My wallet wasn’t compromised. I have taken a number of steps to safeguard my crypto and assets, including 2FA Yubico keys to permit transactions from coinbase.com
The Scorpio in me wants to track every NFT that this person owns and report it, but that would cause trouble for others. There has to be a way to target a single entity, regardless of the wallet they use. I’ll find a way. Someone will. This is still the “Wild West”, but plain thievery cannot be tolerated…
That’s what’s strange about my situation. Nothing else in my “compromised” wallet was touched. It makes me think that I signed something I didn’t read clearly while my old computer was possibly hijacked. Or, there’s something about the ENS names that make them vulnerable. Idk. But this is the only ENS name that I’ve transferred to another wallet (from MM to CB) and it was months later before being stolen. Again, I think I must have signed something I didn’t look at closely enough. Still a mystery, but I’ll figure it out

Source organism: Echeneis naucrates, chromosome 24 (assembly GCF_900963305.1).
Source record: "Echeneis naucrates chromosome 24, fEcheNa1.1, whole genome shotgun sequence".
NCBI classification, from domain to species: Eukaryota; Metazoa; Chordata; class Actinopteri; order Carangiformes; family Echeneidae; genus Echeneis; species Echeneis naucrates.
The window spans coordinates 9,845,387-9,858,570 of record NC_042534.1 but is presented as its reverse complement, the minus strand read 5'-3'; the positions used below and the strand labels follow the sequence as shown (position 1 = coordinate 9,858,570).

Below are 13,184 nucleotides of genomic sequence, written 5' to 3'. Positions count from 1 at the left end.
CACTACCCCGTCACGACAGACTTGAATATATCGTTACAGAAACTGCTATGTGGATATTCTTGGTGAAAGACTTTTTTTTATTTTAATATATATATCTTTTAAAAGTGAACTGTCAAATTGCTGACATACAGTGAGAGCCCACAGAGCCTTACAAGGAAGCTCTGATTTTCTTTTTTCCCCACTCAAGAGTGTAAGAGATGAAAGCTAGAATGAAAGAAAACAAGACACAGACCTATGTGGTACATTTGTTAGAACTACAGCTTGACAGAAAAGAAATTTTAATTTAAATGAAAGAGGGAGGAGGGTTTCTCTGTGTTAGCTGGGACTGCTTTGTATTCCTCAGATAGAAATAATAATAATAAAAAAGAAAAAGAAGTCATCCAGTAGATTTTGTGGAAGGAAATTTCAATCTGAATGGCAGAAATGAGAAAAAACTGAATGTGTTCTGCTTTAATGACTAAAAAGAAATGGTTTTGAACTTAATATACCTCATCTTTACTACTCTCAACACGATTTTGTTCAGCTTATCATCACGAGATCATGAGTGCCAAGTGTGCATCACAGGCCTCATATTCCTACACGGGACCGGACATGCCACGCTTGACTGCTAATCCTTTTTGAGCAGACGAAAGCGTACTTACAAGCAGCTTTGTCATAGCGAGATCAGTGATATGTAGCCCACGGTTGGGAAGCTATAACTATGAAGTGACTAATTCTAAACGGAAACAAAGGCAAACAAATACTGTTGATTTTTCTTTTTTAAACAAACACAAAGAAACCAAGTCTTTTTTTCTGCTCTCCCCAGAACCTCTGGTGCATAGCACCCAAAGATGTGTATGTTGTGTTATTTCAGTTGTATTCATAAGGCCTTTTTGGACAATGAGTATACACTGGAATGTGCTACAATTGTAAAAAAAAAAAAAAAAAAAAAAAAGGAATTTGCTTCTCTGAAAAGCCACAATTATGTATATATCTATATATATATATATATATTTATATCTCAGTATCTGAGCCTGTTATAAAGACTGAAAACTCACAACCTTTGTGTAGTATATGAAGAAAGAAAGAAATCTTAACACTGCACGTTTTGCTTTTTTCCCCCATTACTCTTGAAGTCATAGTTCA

There is an exploit that prompts the victim to accept a wallet transaction which grants the attacker permission to control your .eth name. It communicates directly to the ENS registrar contract. The attacker phishes victims into thinking it is some other type of approval transaction with things like fake websites. I can look through your transactions and see if that happened, if you want.
If you have the time and resources, I’d love to know how it happened. Not only to avoid future mistakes like this, but warn others what to be on the lookout for.
What would you need from me?
I’ll see if I can find anything, just message me the old wallet address.
My original address: 0x361fC0ED3D5a3d0bDfDfde855E46d9c04de6b7eE
The address I transferred “registrant” to: 0x2d63bf0766c94d54955b6cb4044babe6b0b58bab
The thief: 0x6F69D2Efe0e663506d4Ee3A5DdB72D14aE8f8D56
I’ve since bought the name back under a different wallet…Only bc it’s important to my son. I hate myself for it, but this person will get theirs one way or another. Anything for my kids.
@daylon.eth Would something like revoke.cash be able to kill the permissions for the approval transaction? I guess it would depend too on if gas could be sent to the wallet without getting swept.
In this instance, I was only able to find a single transaction in which the theft transfer happened. I would guess it happened through a fake website that looked like Opensea or some other reputable site, and the approval and transfer was all one process. I’m not certain about revoke.cash, but it never hurts to review what has approvals to your wallet and remove anything you don’t know or recognize.